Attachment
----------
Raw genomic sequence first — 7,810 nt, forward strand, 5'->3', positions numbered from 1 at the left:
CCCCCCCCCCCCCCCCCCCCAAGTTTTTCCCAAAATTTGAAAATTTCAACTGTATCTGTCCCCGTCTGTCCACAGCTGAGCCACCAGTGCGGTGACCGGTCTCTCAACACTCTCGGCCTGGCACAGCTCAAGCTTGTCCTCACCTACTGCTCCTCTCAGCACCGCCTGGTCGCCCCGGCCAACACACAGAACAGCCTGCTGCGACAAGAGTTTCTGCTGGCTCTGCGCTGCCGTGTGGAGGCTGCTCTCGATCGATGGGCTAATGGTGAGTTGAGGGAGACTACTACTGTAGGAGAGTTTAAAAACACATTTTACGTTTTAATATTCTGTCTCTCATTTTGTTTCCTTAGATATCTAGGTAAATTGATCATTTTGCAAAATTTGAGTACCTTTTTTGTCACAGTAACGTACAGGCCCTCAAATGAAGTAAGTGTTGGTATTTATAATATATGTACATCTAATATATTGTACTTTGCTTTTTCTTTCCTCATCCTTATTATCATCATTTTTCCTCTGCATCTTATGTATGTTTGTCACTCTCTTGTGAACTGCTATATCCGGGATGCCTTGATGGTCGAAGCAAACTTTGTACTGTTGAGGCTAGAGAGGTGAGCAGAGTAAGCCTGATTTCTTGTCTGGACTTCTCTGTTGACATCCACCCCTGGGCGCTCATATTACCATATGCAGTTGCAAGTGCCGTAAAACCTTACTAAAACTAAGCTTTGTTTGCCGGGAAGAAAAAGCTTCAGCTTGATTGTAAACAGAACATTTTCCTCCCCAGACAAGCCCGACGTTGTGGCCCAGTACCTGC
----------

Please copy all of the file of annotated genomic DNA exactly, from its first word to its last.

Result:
Raw genomic sequence first — 7,810 nt, forward strand, 5'->3', positions numbered from 1 at the left:
CCCCCCCCCCCCCCCCCCCCAAGTTTTTCCCAAAATTTGAAAATTTCAACTGTATCTGTCCCCGTCTGTCCACAGCTGAGCCACCAGTGCGGTGACCGGTCTCTCAACACTCTCGGCCTGGCACAGCTCAAGCTTGTCCTCACCTACTGCTCCTCTCAGCACCGCCTGGTCGCCCCGGCCAACACACAGAACAGCCTGCTGCGACAAGAGTTTCTGCTGGCTCTGCGCTGCCGTGTGGAGGCTGCTCTCGATCGATGGGCTAATGGTGAGTTGAGGGAGACTACTACTGTAGGAGAGTTTAAAAACACATTTTACGTTTTAATATTCTGTCTCTCATTTTGTTTCCTTAGATATCTAGGTAAATTGATCATTTTGCAAAATTTGAGTACCTTTTTTGTCACAGTAACGTACAGGCCCTCAAATGAAGTAAGTGTTGGTATTTATAATATATGTACATCTAATATATTGTACTTTGCTTTTTCTTTCCTCATCCTTATTATCATCATTTTTCCTCTGCATCTTATGTATGTTTGTCACTCTCTTGTGAACTGCTATATCCGGGATGCCTTGATGGTCGAAGCAAACTTTGTACTGTTGAGGCTAGAGAGGTGAGCAGAGTAAGCCTGATTTCTTGTCTGGACTTCTCTGTTGACATCCACCCCTGGGCGCTCATATTACCATATGCAGTTGCAAGTGCCGTAAAACCTTACTAAAACTAAGCTTTGTTTGCCGGGAAGAAAAAGCTTCAGCTTGATTGTAAACAGAACATTTTCCTCCCCAGACAAGCCCGACGTTGTGGCCCAGTACCTGC